TomTom for iPhone is here, even if it's a little earlier than expected. We thought the company would release it in September alongside its much talked about iPhone cradle, but it seems the advent of other sat-nav apps onto the market has forced TomTom's hand.
The TomTom iPhone cradle UK release date is likely to be in a few weeks and will bring turn-by-turn directions to the first-gen iPhone and the iPod touch.
As you'll hear, the GPS reception on the iPhone isn't perfect and, as such, we're going to wait and give it a full review alongside the car kit to give the full picture. However, that doesn't stop us getting a full hands-on with the actual app right away.
The TomTom for iPhone's price, at £60, is a few pounds more expensive than Navigon's Mobile Navigator offering (£53) but over twice the price of ALK's impressive Co-Pilot Live 8 software (£26). Remember these are prices for UK and Ireland mapping products.
Like the other apps, all the maps are on-board, so it can work independently of cellular coverage. And certainly when you're in the car, the mapping and sat nav means that the iPhone feels like a normal TomTom unit.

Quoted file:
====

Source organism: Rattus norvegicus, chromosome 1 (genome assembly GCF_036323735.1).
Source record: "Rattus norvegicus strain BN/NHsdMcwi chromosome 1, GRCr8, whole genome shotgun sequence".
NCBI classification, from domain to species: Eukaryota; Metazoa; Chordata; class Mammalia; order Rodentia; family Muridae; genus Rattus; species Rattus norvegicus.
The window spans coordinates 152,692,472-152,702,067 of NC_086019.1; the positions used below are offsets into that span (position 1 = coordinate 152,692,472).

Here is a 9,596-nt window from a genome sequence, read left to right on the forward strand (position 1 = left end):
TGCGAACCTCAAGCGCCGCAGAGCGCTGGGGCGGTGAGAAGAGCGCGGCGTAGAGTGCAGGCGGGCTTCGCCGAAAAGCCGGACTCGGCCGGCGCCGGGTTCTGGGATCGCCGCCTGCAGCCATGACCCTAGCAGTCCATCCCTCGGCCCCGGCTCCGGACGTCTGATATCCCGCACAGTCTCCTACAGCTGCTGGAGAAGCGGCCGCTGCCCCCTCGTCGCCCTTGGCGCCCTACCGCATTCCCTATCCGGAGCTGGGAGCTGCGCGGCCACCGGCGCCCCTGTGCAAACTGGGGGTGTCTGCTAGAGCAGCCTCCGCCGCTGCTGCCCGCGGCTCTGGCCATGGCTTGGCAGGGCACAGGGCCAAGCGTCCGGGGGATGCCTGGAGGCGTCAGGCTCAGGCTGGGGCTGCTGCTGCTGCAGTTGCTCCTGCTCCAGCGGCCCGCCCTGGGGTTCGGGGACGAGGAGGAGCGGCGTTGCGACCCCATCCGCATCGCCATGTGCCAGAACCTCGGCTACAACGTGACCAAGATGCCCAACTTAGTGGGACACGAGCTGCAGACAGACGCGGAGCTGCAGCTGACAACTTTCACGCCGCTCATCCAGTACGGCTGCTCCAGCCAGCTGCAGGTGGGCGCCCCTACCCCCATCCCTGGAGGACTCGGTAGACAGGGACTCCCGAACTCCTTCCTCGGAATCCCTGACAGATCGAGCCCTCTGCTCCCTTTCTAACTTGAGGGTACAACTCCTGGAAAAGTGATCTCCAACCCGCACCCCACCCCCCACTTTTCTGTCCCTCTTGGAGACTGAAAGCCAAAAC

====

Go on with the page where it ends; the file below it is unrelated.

Again, everything on the screen adapts to the current orientation of your phone, whether it's in portrait or landscape mode, while the app has more of an iPhone look-and-feel to it than the Co-Pilot software we recently tested. However, it will also feel like home for those used to TomTom navigation devices. Everything is clean looking and well laid out.
Getting around the app is a lot easier than the other iPhone navigation apps. Simply tap on a navigation screen to return to the menu. Co-Pilot's in-navigation menu is good, but some of the other apps can leave you wanting – especially when you can't use the iPhone's Home button at all.
We were impressed by the advance route planning features (enabling you to set departure time and method). You can perform walking navigation as well as cycling, while you can also restrict your journey with the usual caveats of no toll roads, motorways and more. However, there is very limited speed limit data – though we guess this is a TeleAtlas problem rather than TomTom's.